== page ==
While Bolton ridiculed the ICC as an illegitimate body that was grossly exceeding its authority, he was silent on the real target of the Trump administration’s wrath: the 123 member states that participate in the ICC and accept its jurisdiction. This includes every nation in Latin America except Nicaragua, every Caribbean state except Cuba and Haiti, every European country except Ukraine, Belarus and Russia, and Pacific states like Australia, New Zealand, Japan and South Korea.

Bolton asserted that states comprising two-thirds of the world’s population and 70 percent of the world’s military force were outside the ICC, without mentioning that this consists mainly of the United States, Russia, China, India, Pakistan, the countries of southeast Asia (most under military or Stalinist dictatorship) and nearly all the countries of the Middle East and North Africa (including Iran, Egypt, Saudi Arabia, and Israel).

This list includes an array of savage US-backed dictatorships, which engage in everyday violations of human rights on a mass scale, through torture, imprisonment and executions.

In threatening the ICC, the Trump administration is not merely defying an international tribunal initially sanctioned by Washington. It is effectively laying down the law to what once were the closest allies or client states of American imperialism: the NATO countries, the Latin American countries, and the countries of the Pacific Rim. If they cross the United States, they will be dealt with savagely.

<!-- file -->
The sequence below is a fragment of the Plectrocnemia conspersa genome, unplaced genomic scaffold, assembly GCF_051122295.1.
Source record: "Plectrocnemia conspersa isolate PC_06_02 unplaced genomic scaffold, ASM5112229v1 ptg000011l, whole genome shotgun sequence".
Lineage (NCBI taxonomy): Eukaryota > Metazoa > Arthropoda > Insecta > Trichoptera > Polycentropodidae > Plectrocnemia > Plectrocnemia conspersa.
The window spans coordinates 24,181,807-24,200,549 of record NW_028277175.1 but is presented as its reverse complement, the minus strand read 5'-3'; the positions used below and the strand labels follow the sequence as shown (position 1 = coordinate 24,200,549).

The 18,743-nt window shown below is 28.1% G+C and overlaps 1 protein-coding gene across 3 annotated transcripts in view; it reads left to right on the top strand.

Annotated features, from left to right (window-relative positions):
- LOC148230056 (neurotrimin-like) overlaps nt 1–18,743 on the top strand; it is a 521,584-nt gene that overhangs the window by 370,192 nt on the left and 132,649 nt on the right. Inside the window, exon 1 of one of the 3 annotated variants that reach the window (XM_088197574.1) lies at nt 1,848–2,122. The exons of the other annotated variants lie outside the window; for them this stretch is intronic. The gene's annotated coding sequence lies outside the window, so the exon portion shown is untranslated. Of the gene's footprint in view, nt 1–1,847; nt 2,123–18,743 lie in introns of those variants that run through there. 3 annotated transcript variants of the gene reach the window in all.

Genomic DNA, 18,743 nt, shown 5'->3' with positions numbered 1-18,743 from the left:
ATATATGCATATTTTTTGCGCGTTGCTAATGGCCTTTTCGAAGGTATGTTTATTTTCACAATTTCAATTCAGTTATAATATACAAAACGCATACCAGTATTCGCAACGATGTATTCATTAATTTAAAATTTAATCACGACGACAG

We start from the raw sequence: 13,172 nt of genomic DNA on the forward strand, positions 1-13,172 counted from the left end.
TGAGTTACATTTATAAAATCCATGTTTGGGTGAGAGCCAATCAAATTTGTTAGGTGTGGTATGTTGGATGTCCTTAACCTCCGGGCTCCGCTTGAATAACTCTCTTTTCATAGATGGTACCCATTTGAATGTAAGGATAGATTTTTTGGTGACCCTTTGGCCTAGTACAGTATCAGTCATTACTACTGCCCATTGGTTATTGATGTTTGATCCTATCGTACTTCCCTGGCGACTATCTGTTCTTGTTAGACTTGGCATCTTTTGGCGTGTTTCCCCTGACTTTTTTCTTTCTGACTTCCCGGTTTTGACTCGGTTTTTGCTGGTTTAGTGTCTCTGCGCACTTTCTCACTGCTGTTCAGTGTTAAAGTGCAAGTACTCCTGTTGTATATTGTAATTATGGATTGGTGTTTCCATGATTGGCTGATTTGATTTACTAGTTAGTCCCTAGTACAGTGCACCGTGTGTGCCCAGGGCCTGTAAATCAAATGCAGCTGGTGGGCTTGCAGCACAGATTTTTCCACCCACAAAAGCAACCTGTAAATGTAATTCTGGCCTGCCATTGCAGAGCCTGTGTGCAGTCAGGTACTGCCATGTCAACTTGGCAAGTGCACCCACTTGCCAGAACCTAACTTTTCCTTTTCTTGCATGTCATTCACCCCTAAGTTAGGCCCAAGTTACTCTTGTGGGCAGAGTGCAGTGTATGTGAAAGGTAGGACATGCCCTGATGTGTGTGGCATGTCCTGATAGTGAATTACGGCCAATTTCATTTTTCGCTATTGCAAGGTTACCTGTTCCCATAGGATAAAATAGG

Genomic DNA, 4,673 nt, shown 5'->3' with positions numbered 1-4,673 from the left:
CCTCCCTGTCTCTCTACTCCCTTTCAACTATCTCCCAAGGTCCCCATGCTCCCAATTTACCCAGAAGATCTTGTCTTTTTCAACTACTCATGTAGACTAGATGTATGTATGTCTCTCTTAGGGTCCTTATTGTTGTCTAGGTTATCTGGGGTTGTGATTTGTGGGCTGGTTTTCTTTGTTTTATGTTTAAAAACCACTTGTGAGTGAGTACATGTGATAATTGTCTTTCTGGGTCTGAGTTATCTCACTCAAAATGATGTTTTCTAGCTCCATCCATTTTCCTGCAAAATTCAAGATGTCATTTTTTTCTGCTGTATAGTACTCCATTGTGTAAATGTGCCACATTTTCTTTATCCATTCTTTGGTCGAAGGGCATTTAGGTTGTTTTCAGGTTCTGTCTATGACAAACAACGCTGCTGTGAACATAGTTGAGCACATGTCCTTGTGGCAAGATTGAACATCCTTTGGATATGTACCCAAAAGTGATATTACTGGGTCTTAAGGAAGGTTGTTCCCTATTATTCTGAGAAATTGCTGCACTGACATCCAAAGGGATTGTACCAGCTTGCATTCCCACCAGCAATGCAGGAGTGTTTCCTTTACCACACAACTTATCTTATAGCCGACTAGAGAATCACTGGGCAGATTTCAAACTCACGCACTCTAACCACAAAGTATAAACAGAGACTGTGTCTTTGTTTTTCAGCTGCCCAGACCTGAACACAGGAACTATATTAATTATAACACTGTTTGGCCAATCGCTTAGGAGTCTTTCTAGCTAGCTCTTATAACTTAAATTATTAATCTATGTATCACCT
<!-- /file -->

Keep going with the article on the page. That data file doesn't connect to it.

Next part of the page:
In the person of Trump, Bolton & Co., American imperialism is dropping the pretense of the United States as the leader of the free world and the advocate of international law, a political posture that, however false, was of enormous significance in the historical period following World War II.

Instead, Trump’s America is a nakedly predatory imperialist power, openly seeking domination over all others, flouting international law and democratic scruples whenever the interests of “America First” require it to do so.

And despite their occasional protests, there is no significant dissent from the Democratic Party against this stance of defiance of international law and any accountability for US troops and operatives for their actions around the world.

On the contrary, the Democratic Party’s main criticism of Trump is that he has been insufficiently aggressive and unconstrained in the use of American military power, particularly in Syria, as well as on the periphery of Russia, in areas like Georgia, Ukraine and the Baltic states.